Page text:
Chancellor Angela Merkel said Friday that Germany's relationship with the United States remains "central" to her government despite recent disagreements with President Donald Trump over trade and defense spending.

Asked about Trump's frequent attacks on Germany and her in particular, Merkel responded with deliberately measured calm, saying: "I take note of it."

Merkel told reporters during her annual summer news conference in Berlin that Trump's regular jibes at Germany "certainly have something to do with our economic size."

"I try to address the criticism but also to provide an independent, confident answer, and this doesn't always match the view held by the American president."

Addressing one of Trump's biggest complaints — that Berlin is exploiting the United States when it comes to trade — Merkel said that that narrative only takes into account the trade in goods. She said that when trade in services and repatriation of profits are taken into account, the figures favor the U.S.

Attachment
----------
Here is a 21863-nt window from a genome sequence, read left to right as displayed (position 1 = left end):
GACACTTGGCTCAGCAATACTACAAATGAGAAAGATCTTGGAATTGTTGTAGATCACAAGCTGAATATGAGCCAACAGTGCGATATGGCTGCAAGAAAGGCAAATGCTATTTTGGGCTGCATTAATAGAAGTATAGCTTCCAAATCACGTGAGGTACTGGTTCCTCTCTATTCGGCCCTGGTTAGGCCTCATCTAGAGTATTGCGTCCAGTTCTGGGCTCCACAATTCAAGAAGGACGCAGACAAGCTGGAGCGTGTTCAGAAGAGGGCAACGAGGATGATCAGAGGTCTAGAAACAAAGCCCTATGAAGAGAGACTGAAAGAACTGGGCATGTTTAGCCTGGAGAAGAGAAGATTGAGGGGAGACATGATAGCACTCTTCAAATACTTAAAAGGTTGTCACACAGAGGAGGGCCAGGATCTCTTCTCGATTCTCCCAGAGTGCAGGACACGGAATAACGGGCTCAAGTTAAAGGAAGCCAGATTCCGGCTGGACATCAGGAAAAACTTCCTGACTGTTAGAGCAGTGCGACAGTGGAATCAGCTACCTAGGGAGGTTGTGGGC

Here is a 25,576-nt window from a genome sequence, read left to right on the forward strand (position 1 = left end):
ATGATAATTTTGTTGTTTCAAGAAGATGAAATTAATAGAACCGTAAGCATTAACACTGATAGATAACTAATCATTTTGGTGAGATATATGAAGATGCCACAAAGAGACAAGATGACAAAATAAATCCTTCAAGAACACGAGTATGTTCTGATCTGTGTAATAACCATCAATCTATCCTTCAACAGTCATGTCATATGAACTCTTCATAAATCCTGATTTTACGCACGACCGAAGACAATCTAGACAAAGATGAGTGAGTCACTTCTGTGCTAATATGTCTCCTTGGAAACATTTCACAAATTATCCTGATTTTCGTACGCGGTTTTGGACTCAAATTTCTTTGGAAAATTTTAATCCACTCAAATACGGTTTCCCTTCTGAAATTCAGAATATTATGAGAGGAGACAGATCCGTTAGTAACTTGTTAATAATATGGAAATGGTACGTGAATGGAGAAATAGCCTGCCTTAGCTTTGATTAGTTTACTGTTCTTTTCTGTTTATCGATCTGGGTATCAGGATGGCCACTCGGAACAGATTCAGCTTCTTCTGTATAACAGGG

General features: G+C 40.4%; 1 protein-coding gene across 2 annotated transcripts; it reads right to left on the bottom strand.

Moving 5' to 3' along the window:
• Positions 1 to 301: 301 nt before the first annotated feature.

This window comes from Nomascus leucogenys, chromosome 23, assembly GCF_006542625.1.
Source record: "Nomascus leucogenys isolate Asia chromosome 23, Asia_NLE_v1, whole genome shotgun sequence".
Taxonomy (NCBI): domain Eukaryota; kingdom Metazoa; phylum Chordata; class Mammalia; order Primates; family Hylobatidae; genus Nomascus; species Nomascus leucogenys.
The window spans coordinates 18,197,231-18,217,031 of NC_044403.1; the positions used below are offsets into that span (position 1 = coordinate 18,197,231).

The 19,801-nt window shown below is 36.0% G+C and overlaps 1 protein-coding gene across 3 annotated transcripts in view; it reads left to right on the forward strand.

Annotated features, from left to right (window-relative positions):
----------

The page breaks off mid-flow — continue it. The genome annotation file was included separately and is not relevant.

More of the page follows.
Merkel, now in her fourth term, said tit-for-tat tariffs imposed or threatened between the United States and China could cause collateral damage to German automakers such as BMW, which has its biggest plant in the U.S.

"We see these potential tariffs both as a breach of WTO rules and also as a danger to the prosperity of many in the world," she said.

Merkel said that trans-Atlantic cooperation, including with the president, is "of course central for us and I will continue to nurture it," adding that cooperation produces "win-win" situations.

Responding to questions about the meeting between Trump and Russian President Vladimir Putin and a possible further meeting in Washington, Merkel insisted she welcomed their encounter.

"I think it should become normal again for Russian and American presidents to meet," she said. "That's why I'm happy about every meeting."


Geir Moulson contributed to this report.